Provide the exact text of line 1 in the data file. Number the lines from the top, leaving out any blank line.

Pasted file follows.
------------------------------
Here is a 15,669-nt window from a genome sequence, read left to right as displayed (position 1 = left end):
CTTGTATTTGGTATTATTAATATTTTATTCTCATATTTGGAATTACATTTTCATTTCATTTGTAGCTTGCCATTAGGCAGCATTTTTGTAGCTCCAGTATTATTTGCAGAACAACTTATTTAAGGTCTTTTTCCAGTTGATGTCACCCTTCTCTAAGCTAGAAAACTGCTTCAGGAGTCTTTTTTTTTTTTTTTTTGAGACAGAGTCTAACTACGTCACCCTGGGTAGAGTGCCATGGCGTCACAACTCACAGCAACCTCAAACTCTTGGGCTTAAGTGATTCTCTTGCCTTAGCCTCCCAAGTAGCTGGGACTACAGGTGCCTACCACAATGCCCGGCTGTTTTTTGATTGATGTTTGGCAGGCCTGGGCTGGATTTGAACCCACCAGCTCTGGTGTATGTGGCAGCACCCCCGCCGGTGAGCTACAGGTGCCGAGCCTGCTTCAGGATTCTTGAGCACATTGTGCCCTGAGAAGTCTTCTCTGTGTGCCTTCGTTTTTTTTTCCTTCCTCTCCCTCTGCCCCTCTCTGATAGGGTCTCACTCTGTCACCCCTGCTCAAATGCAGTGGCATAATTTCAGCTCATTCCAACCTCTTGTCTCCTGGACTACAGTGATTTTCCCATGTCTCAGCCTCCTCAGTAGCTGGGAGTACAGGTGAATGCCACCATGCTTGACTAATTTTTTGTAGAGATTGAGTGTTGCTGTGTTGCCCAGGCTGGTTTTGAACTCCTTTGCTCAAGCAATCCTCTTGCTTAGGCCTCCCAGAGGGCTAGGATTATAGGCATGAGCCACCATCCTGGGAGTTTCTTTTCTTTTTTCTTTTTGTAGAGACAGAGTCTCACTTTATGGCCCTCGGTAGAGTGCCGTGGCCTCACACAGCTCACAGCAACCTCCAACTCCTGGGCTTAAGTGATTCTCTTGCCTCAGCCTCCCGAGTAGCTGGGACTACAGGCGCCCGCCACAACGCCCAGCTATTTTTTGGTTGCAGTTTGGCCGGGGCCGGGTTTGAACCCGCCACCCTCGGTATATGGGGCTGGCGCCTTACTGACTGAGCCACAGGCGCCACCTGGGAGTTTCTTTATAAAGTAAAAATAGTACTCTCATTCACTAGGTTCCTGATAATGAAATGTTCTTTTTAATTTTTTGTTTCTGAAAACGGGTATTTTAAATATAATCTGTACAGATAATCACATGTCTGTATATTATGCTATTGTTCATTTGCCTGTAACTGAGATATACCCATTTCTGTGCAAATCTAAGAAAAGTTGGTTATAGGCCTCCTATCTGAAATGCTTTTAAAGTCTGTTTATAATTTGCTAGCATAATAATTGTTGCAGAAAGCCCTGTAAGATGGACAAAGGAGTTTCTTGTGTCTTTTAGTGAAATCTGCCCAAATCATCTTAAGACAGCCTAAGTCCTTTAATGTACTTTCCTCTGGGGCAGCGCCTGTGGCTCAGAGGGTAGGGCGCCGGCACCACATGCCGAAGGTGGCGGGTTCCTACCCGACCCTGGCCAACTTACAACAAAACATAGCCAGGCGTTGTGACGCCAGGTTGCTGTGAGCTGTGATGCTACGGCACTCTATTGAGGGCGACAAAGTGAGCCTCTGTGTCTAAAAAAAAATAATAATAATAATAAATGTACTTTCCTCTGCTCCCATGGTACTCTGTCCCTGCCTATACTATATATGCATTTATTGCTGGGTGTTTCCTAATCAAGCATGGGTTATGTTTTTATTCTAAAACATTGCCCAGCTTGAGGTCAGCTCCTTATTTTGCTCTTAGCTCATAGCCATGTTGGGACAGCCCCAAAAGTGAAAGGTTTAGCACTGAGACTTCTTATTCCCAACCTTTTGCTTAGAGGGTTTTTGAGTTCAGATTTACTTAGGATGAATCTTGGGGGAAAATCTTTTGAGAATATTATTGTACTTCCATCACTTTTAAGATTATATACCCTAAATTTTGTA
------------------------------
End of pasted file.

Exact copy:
Here is a 15,669-nt window from a genome sequence, read left to right as displayed (position 1 = left end):